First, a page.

I don't know why I am so edgy here lately. Maybe because Federal Reserve Credit last week only increased a little, going up $2.3 billion to $852.3 billion, which is about the same level of Total Credit as it was in January, six months ago. Or may
The economy limped ahead at just a 0.7 percent pace in the first quarter, the slowest in more than four years, as some businesses clamped down on spending given uncertainties about the severity of the housing slump.
Caliber Global Investment Ltd., a $908 million fund invested in subprime mortgage debt, will sell its assets and shut within a year as losses widen on defaulted U.S. home loans.
During the height of the real estate bubble, I wrote a column saying that the crash was coming and suggested selling any piece of real estate that was overpriced, questionable, or non-performing. As expected, I received angry replies. Today, I'm
After 10 months of circulation, they've become a regular feature of the local economy. Businesses that accept BerkShares treat them interchangeably with dollars: a $1 cup of coffee sells for 1 BerkShare, a 10 percent discount for people paying in
(Congress is proposing to stop Wal-Mart from entering the business. Guess who is lobbying them) But the world's largest retailer certainly hasn't given up hopes of taking on the financial-services industry. The Bentonville, Ark., company
The federal government recorded a $1.3 trillion loss last year -- far more than the official $248 billion deficit -- when corporate-style accounting standards are used. Reflects a continued deterioration in the finances of Social Security and governm
Merrill Lynch & Co.'s threat to sell $800 million of mortgage securities seized from Bear Stearns Cos. hedge funds is sending shudders across Wall Street.
The high-stakes game of brinksmanship began early yesterday on Wall Street, and continued throughout the day. Bankers traded telephone calls, frenetically negotiating the fate of two hedge funds.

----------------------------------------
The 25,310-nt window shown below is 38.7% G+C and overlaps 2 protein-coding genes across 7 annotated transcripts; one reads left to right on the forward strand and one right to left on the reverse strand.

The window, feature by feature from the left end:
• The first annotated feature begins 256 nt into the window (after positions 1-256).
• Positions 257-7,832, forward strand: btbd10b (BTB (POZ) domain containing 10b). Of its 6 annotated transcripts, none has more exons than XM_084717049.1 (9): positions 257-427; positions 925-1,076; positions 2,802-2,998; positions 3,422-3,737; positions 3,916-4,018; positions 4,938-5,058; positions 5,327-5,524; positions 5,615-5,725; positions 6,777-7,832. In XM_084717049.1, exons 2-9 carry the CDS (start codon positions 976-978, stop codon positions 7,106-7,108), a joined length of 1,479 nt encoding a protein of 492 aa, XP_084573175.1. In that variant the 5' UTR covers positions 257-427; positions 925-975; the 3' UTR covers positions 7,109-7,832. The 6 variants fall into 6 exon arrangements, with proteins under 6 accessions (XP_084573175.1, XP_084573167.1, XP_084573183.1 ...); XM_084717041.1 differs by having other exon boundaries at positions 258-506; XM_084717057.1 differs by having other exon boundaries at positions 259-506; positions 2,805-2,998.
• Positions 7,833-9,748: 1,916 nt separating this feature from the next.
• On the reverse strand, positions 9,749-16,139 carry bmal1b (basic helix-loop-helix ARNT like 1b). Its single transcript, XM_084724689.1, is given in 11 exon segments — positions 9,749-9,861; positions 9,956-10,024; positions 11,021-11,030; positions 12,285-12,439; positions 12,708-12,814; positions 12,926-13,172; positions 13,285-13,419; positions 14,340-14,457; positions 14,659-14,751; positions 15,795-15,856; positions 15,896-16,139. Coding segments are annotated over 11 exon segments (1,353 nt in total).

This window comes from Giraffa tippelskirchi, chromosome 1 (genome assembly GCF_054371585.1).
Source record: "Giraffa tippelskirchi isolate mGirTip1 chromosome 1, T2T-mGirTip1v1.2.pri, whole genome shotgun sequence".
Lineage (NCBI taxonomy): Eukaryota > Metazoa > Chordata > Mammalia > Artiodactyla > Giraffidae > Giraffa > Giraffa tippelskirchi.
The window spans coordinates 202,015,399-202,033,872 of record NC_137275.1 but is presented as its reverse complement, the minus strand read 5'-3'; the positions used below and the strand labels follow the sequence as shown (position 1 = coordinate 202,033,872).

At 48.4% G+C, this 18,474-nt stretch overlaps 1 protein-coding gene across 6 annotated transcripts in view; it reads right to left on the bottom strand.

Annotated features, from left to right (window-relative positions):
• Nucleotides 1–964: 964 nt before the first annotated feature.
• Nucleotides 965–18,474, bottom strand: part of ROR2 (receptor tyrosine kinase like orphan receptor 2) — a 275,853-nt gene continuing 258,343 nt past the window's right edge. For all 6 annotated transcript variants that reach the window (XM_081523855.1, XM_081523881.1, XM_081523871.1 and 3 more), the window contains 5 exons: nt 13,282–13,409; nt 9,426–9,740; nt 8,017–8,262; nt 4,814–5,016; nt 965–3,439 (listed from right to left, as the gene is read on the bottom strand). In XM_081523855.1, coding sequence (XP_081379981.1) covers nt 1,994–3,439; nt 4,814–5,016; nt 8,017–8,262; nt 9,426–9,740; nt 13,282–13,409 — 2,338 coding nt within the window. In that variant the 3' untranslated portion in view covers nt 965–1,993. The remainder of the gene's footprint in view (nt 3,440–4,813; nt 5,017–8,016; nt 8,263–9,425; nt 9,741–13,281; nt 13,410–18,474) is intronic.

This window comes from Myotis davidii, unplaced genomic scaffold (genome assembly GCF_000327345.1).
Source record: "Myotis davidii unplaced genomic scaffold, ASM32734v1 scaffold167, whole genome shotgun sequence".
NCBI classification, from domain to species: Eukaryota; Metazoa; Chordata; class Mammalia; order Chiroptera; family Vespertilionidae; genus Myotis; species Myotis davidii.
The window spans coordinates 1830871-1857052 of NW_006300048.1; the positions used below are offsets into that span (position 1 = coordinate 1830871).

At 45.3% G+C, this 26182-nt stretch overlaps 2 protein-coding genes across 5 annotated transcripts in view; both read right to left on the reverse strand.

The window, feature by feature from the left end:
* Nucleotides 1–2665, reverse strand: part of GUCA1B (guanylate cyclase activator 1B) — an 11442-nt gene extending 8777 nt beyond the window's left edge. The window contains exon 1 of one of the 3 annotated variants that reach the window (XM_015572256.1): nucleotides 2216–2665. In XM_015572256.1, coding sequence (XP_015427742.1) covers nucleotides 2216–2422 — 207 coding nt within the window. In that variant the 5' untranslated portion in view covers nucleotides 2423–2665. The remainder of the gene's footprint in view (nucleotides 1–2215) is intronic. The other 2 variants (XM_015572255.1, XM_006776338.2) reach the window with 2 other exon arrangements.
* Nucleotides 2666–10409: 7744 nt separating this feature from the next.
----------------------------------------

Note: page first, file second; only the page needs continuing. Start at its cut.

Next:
Many Democrats think price gouging should be a federal crime. They've included a provision in the energy bill that would make it illegal to reap "excessive" profits at the pump in times of a national energy emergency.
Journalists are challenged every day to make sense of complicated business and economic issues. The Business & Media Institute (formerly the Free Market Project) aims to help the media do that essential job.Entered By: Powell Gammill
Because earmarks are funded from spending levels that have been determined before a single earmark is agreed to, with or without earmarks the spending levels remain the same.
[Now that we are bankrupt.] President Bush warned Congress he will use his veto power to stop runaway government spending. "The American people do not want to return to the days of tax-and-spend policies,'' Bush said in his radio addr
It’s official. Mark your calendars. The crash of the U.S. economy has begun. It was announced the morning of Wednesday, June 13, 2007, by economic writers Steven Pearlstein and Robert Samuelson in the pages of the Washington Post, one of the foremost
"Pop! Why Bubbles are Great for the Economy." Bubbles are miracle workers. So let 'em pop, Pop, POP! Gross is in love with what happens after a bubble pops, an idea first heard in uber-economist Joseph Schumpeter's 1942 law of